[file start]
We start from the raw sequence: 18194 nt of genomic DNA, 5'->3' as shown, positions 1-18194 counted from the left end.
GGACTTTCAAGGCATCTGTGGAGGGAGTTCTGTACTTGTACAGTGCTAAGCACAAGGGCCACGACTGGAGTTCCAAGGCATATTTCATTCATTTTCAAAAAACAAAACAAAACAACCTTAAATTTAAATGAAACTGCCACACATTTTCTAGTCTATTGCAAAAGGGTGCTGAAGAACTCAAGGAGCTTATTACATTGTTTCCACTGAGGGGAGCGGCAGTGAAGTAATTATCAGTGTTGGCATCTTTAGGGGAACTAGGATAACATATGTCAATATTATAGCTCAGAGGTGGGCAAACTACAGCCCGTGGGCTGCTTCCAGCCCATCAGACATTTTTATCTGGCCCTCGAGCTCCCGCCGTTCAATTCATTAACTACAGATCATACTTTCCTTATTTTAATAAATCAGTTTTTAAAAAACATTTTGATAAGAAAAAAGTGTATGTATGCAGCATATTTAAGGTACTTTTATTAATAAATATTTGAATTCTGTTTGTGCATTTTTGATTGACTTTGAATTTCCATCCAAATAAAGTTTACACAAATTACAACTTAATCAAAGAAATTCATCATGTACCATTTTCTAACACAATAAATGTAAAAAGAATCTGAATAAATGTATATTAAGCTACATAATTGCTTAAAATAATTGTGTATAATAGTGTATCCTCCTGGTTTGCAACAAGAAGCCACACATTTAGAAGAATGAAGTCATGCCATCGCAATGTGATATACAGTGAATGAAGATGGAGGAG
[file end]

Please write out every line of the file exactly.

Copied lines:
We start from the raw sequence: 18194 nt of genomic DNA, 5'->3' as shown, positions 1-18194 counted from the left end.
GGACTTTCAAGGCATCTGTGGAGGGAGTTCTGTACTTGTACAGTGCTAAGCACAAGGGCCACGACTGGAGTTCCAAGGCATATTTCATTCATTTTCAAAAAACAAAACAAAACAACCTTAAATTTAAATGAAACTGCCACACATTTTCTAGTCTATTGCAAAAGGGTGCTGAAGAACTCAAGGAGCTTATTACATTGTTTCCACTGAGGGGAGCGGCAGTGAAGTAATTATCAGTGTTGGCATCTTTAGGGGAACTAGGATAACATATGTCAATATTATAGCTCAGAGGTGGGCAAACTACAGCCCGTGGGCTGCTTCCAGCCCATCAGACATTTTTATCTGGCCCTCGAGCTCCCGCCGTTCAATTCATTAACTACAGATCATACTTTCCTTATTTTAATAAATCAGTTTTTAAAAAACATTTTGATAAGAAAAAAGTGTATGTATGCAGCATATTTAAGGTACTTTTATTAATAAATATTTGAATTCTGTTTGTGCATTTTTGATTGACTTTGAATTTCCATCCAAATAAAGTTTACACAAATTACAACTTAATCAAAGAAATTCATCATGTACCATTTTCTAACACAATAAATGTAAAAAGAATCTGAATAAATGTATATTAAGCTACATAATTGCTTAAAATAATTGTGTATAATAGTGTATCCTCCTGGTTTGCAACAAGAAGCCACACATTTAGAAGAATGAAGTCATGCCATCGCAATGTGATATACAGTGAATGAAGATGGAGGAG